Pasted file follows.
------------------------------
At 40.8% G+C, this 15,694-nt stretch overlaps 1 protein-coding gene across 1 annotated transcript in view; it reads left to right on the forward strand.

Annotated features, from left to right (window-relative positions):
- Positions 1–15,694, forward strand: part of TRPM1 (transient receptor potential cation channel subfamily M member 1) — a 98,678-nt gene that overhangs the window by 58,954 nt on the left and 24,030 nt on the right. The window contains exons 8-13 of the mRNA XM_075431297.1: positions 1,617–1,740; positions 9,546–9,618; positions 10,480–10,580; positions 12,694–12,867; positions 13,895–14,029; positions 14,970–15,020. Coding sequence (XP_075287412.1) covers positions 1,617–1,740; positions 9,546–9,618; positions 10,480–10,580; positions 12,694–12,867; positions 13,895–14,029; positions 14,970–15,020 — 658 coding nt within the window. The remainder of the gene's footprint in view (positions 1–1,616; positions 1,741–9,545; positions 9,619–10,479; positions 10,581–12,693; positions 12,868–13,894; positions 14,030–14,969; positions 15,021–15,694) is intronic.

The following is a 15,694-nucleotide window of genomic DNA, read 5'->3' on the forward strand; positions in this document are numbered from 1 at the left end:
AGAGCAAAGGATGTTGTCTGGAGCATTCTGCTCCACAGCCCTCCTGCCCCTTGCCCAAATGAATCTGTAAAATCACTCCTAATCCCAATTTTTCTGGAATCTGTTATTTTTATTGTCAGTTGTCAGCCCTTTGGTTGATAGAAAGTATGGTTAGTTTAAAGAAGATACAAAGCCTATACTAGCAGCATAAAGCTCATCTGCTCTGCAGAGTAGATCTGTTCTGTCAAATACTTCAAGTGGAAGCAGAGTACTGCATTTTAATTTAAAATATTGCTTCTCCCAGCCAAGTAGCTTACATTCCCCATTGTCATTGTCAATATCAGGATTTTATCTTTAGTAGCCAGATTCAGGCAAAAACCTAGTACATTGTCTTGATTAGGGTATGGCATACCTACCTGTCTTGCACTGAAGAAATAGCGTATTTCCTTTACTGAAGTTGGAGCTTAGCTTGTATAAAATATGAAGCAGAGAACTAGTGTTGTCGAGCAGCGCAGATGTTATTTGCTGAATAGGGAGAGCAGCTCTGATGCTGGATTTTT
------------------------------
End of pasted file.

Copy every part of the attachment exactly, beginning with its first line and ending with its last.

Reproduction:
At 40.8% G+C, this 15,694-nt stretch overlaps 1 protein-coding gene across 1 annotated transcript in view; it reads left to right on the forward strand.

Annotated features, from left to right (window-relative positions):
- Positions 1–15,694, forward strand: part of TRPM1 (transient receptor potential cation channel subfamily M member 1) — a 98,678-nt gene that overhangs the window by 58,954 nt on the left and 24,030 nt on the right. The window contains exons 8-13 of the mRNA XM_075431297.1: positions 1,617–1,740; positions 9,546–9,618; positions 10,480–10,580; positions 12,694–12,867; positions 13,895–14,029; positions 14,970–15,020. Coding sequence (XP_075287412.1) covers positions 1,617–1,740; positions 9,546–9,618; positions 10,480–10,580; positions 12,694–12,867; positions 13,895–14,029; positions 14,970–15,020 — 658 coding nt within the window. The remainder of the gene's footprint in view (positions 1–1,616; positions 1,741–9,545; positions 9,619–10,479; positions 10,581–12,693; positions 12,868–13,894; positions 14,030–14,969; positions 15,021–15,694) is intronic.

The following is a 15,694-nucleotide window of genomic DNA, read 5'->3' on the forward strand; positions in this document are numbered from 1 at the left end:
AGAGCAAAGGATGTTGTCTGGAGCATTCTGCTCCACAGCCCTCCTGCCCCTTGCCCAAATGAATCTGTAAAATCACTCCTAATCCCAATTTTTCTGGAATCTGTTATTTTTATTGTCAGTTGTCAGCCCTTTGGTTGATAGAAAGTATGGTTAGTTTAAAGAAGATACAAAGCCTATACTAGCAGCATAAAGCTCATCTGCTCTGCAGAGTAGATCTGTTCTGTCAAATACTTCAAGTGGAAGCAGAGTACTGCATTTTAATTTAAAATATTGCTTCTCCCAGCCAAGTAGCTTACATTCCCCATTGTCATTGTCAATATCAGGATTTTATCTTTAGTAGCCAGATTCAGGCAAAAACCTAGTACATTGTCTTGATTAGGGTATGGCATACCTACCTGTCTTGCACTGAAGAAATAGCGTATTTCCTTTACTGAAGTTGGAGCTTAGCTTGTATAAAATATGAAGCAGAGAACTAGTGTTGTCGAGCAGCGCAGATGTTATTTGCTGAATAGGGAGAGCAGCTCTGATGCTGGATTTTT